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digital strategy. Even with a full-time career, though, Kadakia’s passion for dance found a way to thrive. She danced after work, every night. She always found a way. While a student at MIT, she organized and built an activity group on campus for South Asian dance that still exists today. “Whenever I couldn’t do something I wanted to do, I figured out a way to create it,” she says. “That’s how I started taking on leadership roles.” W hile at Warner Music Group, she founded the Sa Dance Company with some girlfriends also interested in Indian dance. They met up to rehearse in the evenings after work. A year later, the troupe participated in the Battery Downtown Dance Festival, the city’s longest-running public dance festival. By chance or by fate, Sa Dance Company wound up being featured on the cover of the arts section of The New York Times. The group didn’t even have a website. “I was still working [at Warner], and my boss was surprised I came to work the next day,” Kadakia says with a laugh. She was also studying for the GMAT and contemplating a return to business school to pursue her master’s, “but I felt like the world was telling me to keep living my life and pursue my passions.” If she wanted dance play a larger role in her life, Kadakia needed to find a job where she had more stability and control over her schedule. “I realized I needed to find a way to mesh my two lives.”

Innovation - Kadakia

Problem-Solving Epiphany

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competitions. As she grew up in Western society, dance and movement allowed her to have a relationship with cultures—her own as well as others’—that was fluid and ultimately empowering. “Dance became this way to connect back to where I came from, and for me, it also morphed into the performance side, the artistry side. It became this place where I felt like I could become whoever I wanted to be,” she recalls. “To be able to start feeling that at a young age was such a gift for me.” Education, and the opportunities it opened, soon became the focus in Kadakia’s life. Dance had instilled discipline in her life, and education was giving her the finer tools to succeed. She attended MIT, where she would eventually earn a degree in management science with a focus on op60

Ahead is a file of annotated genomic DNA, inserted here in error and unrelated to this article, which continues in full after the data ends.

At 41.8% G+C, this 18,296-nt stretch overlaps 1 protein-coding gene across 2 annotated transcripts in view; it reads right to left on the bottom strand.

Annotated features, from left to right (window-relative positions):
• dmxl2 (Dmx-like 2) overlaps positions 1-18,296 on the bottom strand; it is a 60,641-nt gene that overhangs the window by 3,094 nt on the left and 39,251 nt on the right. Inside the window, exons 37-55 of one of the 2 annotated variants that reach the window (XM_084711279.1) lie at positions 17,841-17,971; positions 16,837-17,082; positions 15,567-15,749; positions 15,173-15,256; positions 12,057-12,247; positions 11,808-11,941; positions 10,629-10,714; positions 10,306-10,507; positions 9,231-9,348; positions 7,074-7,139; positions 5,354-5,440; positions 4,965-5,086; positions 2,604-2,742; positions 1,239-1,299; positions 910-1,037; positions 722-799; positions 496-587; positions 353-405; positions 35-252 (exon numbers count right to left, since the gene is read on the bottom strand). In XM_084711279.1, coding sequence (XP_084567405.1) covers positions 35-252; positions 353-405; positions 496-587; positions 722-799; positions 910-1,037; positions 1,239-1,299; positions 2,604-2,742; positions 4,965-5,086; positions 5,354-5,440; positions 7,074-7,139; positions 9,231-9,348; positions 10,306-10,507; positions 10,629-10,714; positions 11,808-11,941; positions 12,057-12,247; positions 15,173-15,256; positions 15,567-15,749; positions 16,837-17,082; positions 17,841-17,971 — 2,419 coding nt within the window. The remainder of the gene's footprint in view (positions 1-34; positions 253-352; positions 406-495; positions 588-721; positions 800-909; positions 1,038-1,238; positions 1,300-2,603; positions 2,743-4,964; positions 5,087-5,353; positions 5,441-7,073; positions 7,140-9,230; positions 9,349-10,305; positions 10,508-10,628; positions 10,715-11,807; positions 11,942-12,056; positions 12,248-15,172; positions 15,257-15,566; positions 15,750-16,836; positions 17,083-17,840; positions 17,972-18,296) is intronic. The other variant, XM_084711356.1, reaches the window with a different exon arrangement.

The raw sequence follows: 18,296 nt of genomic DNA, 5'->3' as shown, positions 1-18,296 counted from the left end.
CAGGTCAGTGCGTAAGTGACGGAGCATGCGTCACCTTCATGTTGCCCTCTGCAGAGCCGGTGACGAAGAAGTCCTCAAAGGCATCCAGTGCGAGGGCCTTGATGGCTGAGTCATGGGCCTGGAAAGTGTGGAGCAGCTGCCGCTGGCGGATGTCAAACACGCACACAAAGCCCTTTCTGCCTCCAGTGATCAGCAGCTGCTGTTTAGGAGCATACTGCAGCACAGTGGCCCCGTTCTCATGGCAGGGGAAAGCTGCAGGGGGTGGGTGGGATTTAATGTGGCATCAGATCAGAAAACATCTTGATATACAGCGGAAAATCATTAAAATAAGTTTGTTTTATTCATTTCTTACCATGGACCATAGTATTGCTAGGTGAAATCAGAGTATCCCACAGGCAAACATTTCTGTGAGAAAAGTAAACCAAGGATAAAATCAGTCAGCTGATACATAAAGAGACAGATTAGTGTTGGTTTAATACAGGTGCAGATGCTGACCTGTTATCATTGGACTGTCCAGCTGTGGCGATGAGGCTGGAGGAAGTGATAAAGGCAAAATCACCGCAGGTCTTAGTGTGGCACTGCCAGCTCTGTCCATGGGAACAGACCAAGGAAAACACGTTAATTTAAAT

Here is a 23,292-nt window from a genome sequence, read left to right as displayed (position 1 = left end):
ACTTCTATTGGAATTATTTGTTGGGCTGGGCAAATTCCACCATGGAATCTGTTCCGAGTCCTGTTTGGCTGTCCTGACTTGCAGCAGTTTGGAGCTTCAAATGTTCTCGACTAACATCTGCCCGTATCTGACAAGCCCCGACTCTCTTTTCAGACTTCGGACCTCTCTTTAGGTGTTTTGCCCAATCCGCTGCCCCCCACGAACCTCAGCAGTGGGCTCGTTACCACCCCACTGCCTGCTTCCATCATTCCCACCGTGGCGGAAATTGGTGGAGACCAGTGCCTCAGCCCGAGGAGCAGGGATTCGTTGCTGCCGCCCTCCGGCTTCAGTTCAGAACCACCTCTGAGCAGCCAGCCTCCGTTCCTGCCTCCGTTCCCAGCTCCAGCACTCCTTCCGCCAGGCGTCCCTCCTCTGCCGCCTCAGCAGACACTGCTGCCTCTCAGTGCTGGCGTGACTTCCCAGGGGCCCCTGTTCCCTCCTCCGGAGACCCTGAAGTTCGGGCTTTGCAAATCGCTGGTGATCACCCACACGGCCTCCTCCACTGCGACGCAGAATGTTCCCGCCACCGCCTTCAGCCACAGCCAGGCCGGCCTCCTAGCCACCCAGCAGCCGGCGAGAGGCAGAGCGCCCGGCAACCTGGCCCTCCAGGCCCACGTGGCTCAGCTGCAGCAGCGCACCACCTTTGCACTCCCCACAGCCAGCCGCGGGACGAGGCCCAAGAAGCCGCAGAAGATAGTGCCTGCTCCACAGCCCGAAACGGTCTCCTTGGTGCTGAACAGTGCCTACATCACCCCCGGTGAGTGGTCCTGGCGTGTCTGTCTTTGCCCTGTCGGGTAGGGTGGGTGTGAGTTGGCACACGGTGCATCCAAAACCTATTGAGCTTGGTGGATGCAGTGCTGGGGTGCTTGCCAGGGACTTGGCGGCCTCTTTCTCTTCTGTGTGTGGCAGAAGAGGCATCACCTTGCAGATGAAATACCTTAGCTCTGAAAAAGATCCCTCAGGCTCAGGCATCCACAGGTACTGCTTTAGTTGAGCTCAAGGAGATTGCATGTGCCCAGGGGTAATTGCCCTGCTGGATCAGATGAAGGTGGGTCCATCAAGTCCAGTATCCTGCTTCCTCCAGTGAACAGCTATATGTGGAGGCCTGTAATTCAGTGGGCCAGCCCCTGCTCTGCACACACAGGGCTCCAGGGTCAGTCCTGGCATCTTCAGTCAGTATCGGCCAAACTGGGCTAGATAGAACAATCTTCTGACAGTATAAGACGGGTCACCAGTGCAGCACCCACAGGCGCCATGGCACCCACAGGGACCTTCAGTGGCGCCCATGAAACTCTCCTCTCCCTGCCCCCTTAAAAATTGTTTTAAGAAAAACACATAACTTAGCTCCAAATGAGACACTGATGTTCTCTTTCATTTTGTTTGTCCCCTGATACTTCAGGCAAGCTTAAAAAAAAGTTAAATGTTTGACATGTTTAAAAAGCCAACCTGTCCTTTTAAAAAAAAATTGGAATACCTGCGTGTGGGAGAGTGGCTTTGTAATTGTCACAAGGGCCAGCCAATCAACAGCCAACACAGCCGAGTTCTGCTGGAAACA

INNOVATION & TECHNOLOGY

erations research and a minor in economics. She took a course on the history of American dance, which included icons such as Martha Graham, Twyla Tharp, and Alvin Ailey. Also figuring into her activities at MIT were the annual culture shows presented every spring. “I would always be choreographing for my shows on my class notes,” she admits. “I just loved the idea of creating these dances.” However, she would only let herself dance if her studies were going well. “I always felt I had to earn the right to be a dancer. I knew I had to be responsible and get an education, or nothing was going to work.” After graduating, Kadakia took a job at New York consulting firm Bain & Company. After a few years there, she moved on to Warner Music Group, where she worked on

Several months later, Kadakia traveled to San Francisco for a friend’s birthday party. There, she had conversations with entrepreneurs who were using technology to disrupt various industries, and the idea appealed to her. At the time, she was training in ballet and researching a class she wanted to try. She searched online, becoming increasingly frustrated when every site she visited was booked. Kadakia eventually did find one open spot, but at that point she was so frustrated with the whole experience, she ended up not going at all. Her epiphany was that, much like the conversations she was having with entrepreneurs pursuing other ventures, technology could be an effective vehicle for her idea as well: to help people take the next step toward living a healthier and more purposeful life. Kadakia started researching every aspect of the fitness and wellness class market to find out the various ways people were finding classes. She started talking about her idea with friends, some of whom offered to invest in her fledgling business idea. Finally, she took the leap. Six months after she got the idea for a fitness class service, and with her parents’ blessing, she quit her job to focus solely on ClassPass. As she reviewed her

Profile for CSQ Magazine

C-Suite Quarterly - New York  

Q1 2019 | Innovation & Technology

C-Suite Quarterly - New York  

Q1 2019 | Innovation & Technology

Profile for csuite